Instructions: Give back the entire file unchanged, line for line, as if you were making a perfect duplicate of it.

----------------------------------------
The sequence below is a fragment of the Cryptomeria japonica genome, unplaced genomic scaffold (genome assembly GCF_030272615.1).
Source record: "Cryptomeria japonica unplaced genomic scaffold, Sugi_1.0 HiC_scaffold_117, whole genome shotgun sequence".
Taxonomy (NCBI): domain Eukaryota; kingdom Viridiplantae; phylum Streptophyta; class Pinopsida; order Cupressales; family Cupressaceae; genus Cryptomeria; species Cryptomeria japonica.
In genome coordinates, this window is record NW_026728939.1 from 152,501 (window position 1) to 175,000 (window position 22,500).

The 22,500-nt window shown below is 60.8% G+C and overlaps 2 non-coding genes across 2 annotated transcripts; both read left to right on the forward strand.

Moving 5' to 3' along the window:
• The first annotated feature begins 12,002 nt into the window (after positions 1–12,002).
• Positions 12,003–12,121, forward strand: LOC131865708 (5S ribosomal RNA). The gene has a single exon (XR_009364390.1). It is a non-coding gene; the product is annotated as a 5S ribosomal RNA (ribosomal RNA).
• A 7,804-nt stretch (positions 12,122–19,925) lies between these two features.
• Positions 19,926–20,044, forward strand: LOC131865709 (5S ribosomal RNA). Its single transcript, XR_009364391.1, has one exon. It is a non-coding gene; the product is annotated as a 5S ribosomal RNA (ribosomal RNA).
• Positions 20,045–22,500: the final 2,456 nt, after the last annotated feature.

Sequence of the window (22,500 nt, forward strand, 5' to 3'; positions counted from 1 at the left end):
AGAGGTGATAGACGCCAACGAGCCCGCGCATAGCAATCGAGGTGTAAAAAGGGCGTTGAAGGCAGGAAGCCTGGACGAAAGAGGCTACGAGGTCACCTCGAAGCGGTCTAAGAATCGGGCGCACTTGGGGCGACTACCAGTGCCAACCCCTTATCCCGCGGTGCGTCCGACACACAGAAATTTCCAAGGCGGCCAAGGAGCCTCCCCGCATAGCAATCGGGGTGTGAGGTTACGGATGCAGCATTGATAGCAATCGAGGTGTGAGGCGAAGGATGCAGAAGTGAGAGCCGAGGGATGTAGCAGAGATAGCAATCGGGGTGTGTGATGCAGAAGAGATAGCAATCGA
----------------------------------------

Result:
The sequence below is a fragment of the Cryptomeria japonica genome, unplaced genomic scaffold (genome assembly GCF_030272615.1).
Source record: "Cryptomeria japonica unplaced genomic scaffold, Sugi_1.0 HiC_scaffold_117, whole genome shotgun sequence".
Taxonomy (NCBI): domain Eukaryota; kingdom Viridiplantae; phylum Streptophyta; class Pinopsida; order Cupressales; family Cupressaceae; genus Cryptomeria; species Cryptomeria japonica.
In genome coordinates, this window is record NW_026728939.1 from 152,501 (window position 1) to 175,000 (window position 22,500).

The 22,500-nt window shown below is 60.8% G+C and overlaps 2 non-coding genes across 2 annotated transcripts; both read left to right on the forward strand.

Moving 5' to 3' along the window:
• The first annotated feature begins 12,002 nt into the window (after positions 1–12,002).
• Positions 12,003–12,121, forward strand: LOC131865708 (5S ribosomal RNA). The gene has a single exon (XR_009364390.1). It is a non-coding gene; the product is annotated as a 5S ribosomal RNA (ribosomal RNA).
• A 7,804-nt stretch (positions 12,122–19,925) lies between these two features.
• Positions 19,926–20,044, forward strand: LOC131865709 (5S ribosomal RNA). Its single transcript, XR_009364391.1, has one exon. It is a non-coding gene; the product is annotated as a 5S ribosomal RNA (ribosomal RNA).
• Positions 20,045–22,500: the final 2,456 nt, after the last annotated feature.

Sequence of the window (22,500 nt, forward strand, 5' to 3'; positions counted from 1 at the left end):
AGAGGTGATAGACGCCAACGAGCCCGCGCATAGCAATCGAGGTGTAAAAAGGGCGTTGAAGGCAGGAAGCCTGGACGAAAGAGGCTACGAGGTCACCTCGAAGCGGTCTAAGAATCGGGCGCACTTGGGGCGACTACCAGTGCCAACCCCTTATCCCGCGGTGCGTCCGACACACAGAAATTTCCAAGGCGGCCAAGGAGCCTCCCCGCATAGCAATCGGGGTGTGAGGTTACGGATGCAGCATTGATAGCAATCGAGGTGTGAGGCGAAGGATGCAGAAGTGAGAGCCGAGGGATGTAGCAGAGATAGCAATCGGGGTGTGTGATGCAGAAGAGATAGCAATCGA